People: Eighth-grade math whiz Casey Henson

April 26, 2004|EMILY BURTON

A student at Boyle County Middle School has math teachers scrambling to keep up. They are constantly challenged to find advanced math classes difficult enough for eighth-grader math whiz Casey Henson.

In elementary school, he skipped second-grade math, fifth- and sixth-grade math as well. While still in middle school, Henson has tackled algebra and is currently enrolled in a junior-level honors geometry class. He is also holding $6,500 in scholarship money, awarded for top placements at major math competitions across the state.

"It will be a lot easier, going to college," Henson said of his scholarships.

His latest achievement was taking first place at a MathCounts competition in Frankfort.

"It pretty much comes naturally," said Henson. "...I was pretty good with math in elementary school, early on."

Good genes, attributes his mother, but also great teachers and a wonderful dedication to learning.

"Always, always, academics have been No. 1 ... he's always been challenged. They (teachers) challenge him every year," said his mother, Carla Metz.


Boyle County school Superintendent Pam Rogers said teaching Henson was a wonderful challenge for the staff to keep up with.

"We're very, very proud of him," said Rogers. "We have worked hard to meet his needs, and accelerate him, and make sure we challenge him."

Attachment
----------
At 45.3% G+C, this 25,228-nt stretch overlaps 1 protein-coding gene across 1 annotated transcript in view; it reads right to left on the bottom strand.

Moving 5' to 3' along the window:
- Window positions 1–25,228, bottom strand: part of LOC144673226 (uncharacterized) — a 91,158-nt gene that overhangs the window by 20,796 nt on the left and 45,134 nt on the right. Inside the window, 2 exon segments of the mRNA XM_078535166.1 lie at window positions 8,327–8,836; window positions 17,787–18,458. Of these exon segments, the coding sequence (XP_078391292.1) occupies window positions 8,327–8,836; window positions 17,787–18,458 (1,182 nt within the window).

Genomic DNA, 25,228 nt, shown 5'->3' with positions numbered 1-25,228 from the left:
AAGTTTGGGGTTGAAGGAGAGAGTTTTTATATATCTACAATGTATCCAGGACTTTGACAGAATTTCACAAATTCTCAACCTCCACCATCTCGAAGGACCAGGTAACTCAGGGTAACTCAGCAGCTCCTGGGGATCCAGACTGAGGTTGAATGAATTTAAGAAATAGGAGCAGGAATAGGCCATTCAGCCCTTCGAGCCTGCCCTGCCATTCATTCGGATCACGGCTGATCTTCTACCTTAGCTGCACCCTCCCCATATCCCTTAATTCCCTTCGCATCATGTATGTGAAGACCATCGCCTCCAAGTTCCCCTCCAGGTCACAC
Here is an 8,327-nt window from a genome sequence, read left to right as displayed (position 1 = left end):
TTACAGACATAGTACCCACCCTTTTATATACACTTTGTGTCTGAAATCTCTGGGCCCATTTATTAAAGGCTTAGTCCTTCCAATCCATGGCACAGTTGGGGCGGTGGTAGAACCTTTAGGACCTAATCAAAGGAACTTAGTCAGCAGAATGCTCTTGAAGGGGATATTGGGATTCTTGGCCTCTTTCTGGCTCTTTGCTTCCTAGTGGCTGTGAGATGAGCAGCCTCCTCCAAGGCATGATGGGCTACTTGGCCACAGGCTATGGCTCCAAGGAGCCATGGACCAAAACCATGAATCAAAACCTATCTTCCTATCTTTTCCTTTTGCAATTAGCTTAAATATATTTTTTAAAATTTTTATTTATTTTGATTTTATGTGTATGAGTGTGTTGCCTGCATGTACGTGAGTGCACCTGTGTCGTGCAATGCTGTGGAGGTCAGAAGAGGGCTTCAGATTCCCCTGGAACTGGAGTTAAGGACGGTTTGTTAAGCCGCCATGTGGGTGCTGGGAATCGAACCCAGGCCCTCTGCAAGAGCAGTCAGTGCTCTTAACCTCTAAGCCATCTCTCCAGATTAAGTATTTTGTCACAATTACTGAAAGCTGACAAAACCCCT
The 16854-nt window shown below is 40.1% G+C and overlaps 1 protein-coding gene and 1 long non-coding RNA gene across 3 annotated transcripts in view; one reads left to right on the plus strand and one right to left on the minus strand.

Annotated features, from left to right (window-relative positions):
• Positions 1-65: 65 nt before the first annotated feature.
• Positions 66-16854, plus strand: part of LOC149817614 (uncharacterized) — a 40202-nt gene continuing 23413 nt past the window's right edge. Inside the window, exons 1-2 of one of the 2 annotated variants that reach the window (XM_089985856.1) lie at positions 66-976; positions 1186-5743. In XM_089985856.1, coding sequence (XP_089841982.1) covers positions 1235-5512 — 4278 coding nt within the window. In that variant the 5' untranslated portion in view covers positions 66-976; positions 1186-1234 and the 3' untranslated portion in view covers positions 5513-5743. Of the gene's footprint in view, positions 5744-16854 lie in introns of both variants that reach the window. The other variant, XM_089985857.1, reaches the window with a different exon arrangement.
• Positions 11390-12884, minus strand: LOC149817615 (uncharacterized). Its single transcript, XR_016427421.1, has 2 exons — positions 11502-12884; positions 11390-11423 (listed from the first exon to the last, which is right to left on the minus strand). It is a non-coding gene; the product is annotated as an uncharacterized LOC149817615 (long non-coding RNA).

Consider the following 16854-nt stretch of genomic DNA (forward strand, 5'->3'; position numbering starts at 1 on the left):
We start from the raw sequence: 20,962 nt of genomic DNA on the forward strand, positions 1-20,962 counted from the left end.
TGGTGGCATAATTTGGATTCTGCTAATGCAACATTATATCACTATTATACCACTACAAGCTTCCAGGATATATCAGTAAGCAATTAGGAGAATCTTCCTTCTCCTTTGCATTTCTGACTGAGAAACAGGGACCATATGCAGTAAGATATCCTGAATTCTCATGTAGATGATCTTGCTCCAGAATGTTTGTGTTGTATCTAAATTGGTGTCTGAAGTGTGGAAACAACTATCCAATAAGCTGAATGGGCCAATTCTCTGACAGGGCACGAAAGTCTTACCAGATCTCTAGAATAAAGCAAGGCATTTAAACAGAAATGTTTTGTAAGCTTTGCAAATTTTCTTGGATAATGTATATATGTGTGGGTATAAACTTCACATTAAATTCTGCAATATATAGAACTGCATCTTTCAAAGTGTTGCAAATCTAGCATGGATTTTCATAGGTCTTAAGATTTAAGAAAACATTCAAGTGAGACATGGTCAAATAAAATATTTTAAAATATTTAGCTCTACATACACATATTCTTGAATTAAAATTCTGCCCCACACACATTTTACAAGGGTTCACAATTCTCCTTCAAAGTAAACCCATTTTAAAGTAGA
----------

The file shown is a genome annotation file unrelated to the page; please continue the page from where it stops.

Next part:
"It's more challenging, definitely," said Henson of his current geometry class.

Despite studying the Pythagorean Theorem at the tender age of 13, Henson said he is pretty much a normal teenager. His friends accept the fact that math comes easily to him.

"I think they find me interesting," said Henson.

His parents are not so modest, however.

"It just blows my mind," said Metz.

"I've never had to help him with anything, he's done it all on his own," said his father, Mark Henson. "He's always done really well. The problem that I saw was that he did everything in his head, he never wanted to show his work."

With his first semester at the University of Kentucky only four years away, Casey Henson he is excited to start his major in engineering.

"I got some scholarship money toward it (UK), and I think it's a pretty good school," said Henson.

His parents are keeping their eyes on the future as well.

"All that we can hope is, hopefully, he'll be able to apply this and have a successful career," said Mark Henson.

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